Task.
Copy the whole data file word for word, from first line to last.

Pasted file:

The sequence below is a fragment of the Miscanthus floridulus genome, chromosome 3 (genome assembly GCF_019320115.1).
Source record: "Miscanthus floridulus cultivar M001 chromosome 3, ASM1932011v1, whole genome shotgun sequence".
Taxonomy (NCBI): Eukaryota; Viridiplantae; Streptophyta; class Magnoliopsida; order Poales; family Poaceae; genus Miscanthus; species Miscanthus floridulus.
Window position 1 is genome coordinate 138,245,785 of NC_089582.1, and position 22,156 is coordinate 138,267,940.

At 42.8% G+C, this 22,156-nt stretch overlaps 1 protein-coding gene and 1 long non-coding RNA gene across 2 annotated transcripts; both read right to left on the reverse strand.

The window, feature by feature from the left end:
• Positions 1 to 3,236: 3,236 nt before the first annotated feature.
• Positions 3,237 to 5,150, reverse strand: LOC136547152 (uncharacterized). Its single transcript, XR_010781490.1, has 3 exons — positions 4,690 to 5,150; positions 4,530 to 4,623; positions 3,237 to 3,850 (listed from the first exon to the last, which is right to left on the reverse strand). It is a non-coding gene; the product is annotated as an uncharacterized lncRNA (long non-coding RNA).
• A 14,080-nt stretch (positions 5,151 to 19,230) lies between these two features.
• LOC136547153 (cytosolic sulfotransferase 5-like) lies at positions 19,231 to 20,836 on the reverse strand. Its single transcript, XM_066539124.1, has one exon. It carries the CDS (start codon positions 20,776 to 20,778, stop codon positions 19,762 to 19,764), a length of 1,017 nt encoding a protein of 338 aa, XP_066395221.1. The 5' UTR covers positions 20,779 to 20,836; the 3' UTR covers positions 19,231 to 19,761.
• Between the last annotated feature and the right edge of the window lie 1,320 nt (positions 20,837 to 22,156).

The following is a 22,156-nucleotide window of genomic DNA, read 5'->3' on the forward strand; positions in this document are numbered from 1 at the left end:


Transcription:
The sequence below is a fragment of the Miscanthus floridulus genome, chromosome 3 (genome assembly GCF_019320115.1).
Source record: "Miscanthus floridulus cultivar M001 chromosome 3, ASM1932011v1, whole genome shotgun sequence".
Taxonomy (NCBI): Eukaryota; Viridiplantae; Streptophyta; class Magnoliopsida; order Poales; family Poaceae; genus Miscanthus; species Miscanthus floridulus.
Window position 1 is genome coordinate 138,245,785 of NC_089582.1, and position 22,156 is coordinate 138,267,940.

At 42.8% G+C, this 22,156-nt stretch overlaps 1 protein-coding gene and 1 long non-coding RNA gene across 2 annotated transcripts; both read right to left on the reverse strand.

The window, feature by feature from the left end:
• Positions 1 to 3,236: 3,236 nt before the first annotated feature.
• Positions 3,237 to 5,150, reverse strand: LOC136547152 (uncharacterized). Its single transcript, XR_010781490.1, has 3 exons — positions 4,690 to 5,150; positions 4,530 to 4,623; positions 3,237 to 3,850 (listed from the first exon to the last, which is right to left on the reverse strand). It is a non-coding gene; the product is annotated as an uncharacterized lncRNA (long non-coding RNA).
• A 14,080-nt stretch (positions 5,151 to 19,230) lies between these two features.
• LOC136547153 (cytosolic sulfotransferase 5-like) lies at positions 19,231 to 20,836 on the reverse strand. Its single transcript, XM_066539124.1, has one exon. It carries the CDS (start codon positions 20,776 to 20,778, stop codon positions 19,762 to 19,764), a length of 1,017 nt encoding a protein of 338 aa, XP_066395221.1. The 5' UTR covers positions 20,779 to 20,836; the 3' UTR covers positions 19,231 to 19,761.
• Between the last annotated feature and the right edge of the window lie 1,320 nt (positions 20,837 to 22,156).

The following is a 22,156-nucleotide window of genomic DNA, read 5'->3' on the forward strand; positions in this document are numbered from 1 at the left end: